Sunday, June 1, 2008

The Sins of Our Youth

In the US news there is a story about an autistic child, mainstreamed, who was voted out of his classroom by his first-grade classmates. Apparently they were definitely egged on by their teacher. I find it amazing that two children in the class voted to keep the kid in the class, considering that the teacher was basically giving them the message to "vote him out"!

But I want to touch on another point.
Dave Hingsburger, a person active in the disability community, writes in his bog:
"The kid who was shunned by 14 of his classmates when put to trial by a teacher trained under supervision of Adolph. Everyone waxed poetic about the behavior of this teacher - the damage to the self esteem of that kid - the failure of mainstream education. And they should. These are all huge issues. Issues I'd like to write about. But can't.

Because I don't know if I would have been one of the 14 or one of the 2 who voted for him. God knows I experienced bullying at school, shunned for a thousand reasons by my classmates, made to feel isolated and alone. I can IDENTIFY with the kid. That should guarantee that I would have stood with him, by him, for him. But it doesn't and I know it doesn't."

I think that many persons, when they suddenly enter the "disability world" (by having a special needs child or some other contact with disability), feel guilty about how they treated the disabled in the past. And we all have memories of things we did when we were kids/in high school, that we REALLY would like to do over again, handling it in a more mature way. (I still feel guilty for a nasty remark I made to a kid I disliked in high school.) (Gee, I just thought-- maybe I can look him up in the class listing on internet and apologize. Not a bad idea....)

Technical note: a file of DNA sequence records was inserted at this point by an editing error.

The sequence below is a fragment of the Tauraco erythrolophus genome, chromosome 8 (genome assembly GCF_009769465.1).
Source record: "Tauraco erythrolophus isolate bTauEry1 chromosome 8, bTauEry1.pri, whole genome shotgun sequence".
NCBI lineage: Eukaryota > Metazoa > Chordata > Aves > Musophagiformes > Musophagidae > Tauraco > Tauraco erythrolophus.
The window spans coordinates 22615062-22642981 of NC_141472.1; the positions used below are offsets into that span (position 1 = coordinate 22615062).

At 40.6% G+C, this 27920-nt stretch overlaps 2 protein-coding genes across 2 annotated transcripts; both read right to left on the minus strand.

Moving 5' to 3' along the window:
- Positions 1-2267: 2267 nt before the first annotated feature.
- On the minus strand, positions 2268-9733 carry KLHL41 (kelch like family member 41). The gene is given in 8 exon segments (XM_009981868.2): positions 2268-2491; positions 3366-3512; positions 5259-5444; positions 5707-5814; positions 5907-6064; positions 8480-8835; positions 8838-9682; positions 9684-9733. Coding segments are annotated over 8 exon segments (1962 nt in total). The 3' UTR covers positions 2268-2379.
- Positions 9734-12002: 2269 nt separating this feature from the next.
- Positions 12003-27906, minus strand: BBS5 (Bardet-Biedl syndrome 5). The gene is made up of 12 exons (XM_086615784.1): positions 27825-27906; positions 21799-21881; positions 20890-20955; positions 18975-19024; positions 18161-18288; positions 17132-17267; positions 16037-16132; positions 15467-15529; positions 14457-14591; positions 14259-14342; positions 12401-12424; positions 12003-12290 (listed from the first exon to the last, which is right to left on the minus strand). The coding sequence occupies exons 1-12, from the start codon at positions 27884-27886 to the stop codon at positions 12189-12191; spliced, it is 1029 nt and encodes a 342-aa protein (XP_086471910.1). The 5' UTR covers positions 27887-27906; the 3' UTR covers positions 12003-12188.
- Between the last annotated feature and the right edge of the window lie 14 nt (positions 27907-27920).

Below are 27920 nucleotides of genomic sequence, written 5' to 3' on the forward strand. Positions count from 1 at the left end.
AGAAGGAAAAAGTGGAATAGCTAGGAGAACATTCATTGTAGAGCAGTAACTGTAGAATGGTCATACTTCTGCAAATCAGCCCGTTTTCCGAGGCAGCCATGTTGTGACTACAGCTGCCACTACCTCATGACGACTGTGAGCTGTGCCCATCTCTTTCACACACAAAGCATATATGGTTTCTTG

But I think that as kids, most of our reactions to the disabled will have been due to the input we received from our parents, and to a lesser degree, our teachers.

I was lucky that my parents raised us not to be scared of people with disabilities. I remember that when I was very young, we had no TV at home, and my parents wanted to let us watch "The Nutcracker Suite" at their acquaintances' house. This family had a child with Down syndrome, and my mom mentioned the fact before we went to watch the program. She did not want me to have a negative reaction to the child. (In the end we never met this boy. I don't know if this is because the child was being hidden from us, his parents perhaps being scared of our reaction, or if he happened to be asleep.) I have also mentioned previously (December 3rd) how my parents reacted to my friendship with a mentally impaired neighbor. But even I can not say with complete certainty that as a KINDERGARDEN kid I would have bucked the teacher's encouragement to prejudice.
So I will say that the biggest crime that this teacher did was not to the autistic boy, but to the remaining classmates, in that she taught them to HATE.

1 comment:

Dave Hingsburger said...

Great blog, thanks for directing me to it ... I agree that incidents like this should serve to call us to account for who we were and what we did ... at the same time that we hold others - like the teacher - to account for what they do now. Growth only occurs when you are willing to look honestly at yourself.